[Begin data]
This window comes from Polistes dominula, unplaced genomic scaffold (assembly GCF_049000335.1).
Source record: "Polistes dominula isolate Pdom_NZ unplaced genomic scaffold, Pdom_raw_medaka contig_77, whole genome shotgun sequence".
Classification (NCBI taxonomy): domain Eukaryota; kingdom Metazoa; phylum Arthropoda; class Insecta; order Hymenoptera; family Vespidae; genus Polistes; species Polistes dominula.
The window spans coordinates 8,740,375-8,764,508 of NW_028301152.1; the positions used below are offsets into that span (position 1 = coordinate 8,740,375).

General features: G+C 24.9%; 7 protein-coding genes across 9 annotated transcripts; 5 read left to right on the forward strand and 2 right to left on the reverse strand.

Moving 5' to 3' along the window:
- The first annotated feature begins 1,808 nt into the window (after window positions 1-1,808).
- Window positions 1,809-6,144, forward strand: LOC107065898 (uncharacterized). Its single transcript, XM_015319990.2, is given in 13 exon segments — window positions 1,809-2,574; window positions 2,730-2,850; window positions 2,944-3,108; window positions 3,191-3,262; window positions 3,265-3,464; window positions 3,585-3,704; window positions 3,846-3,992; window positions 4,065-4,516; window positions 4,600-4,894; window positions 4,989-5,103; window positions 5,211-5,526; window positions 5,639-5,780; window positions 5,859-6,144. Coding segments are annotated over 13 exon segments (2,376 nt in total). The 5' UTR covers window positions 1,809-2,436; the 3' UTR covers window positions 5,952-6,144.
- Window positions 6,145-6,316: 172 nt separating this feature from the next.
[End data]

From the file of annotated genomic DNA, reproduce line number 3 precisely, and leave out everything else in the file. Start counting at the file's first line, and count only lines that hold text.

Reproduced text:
Classification (NCBI taxonomy): domain Eukaryota; kingdom Metazoa; phylum Arthropoda; class Insecta; order Hymenoptera; family Vespidae; genus Polistes; species Polistes dominula.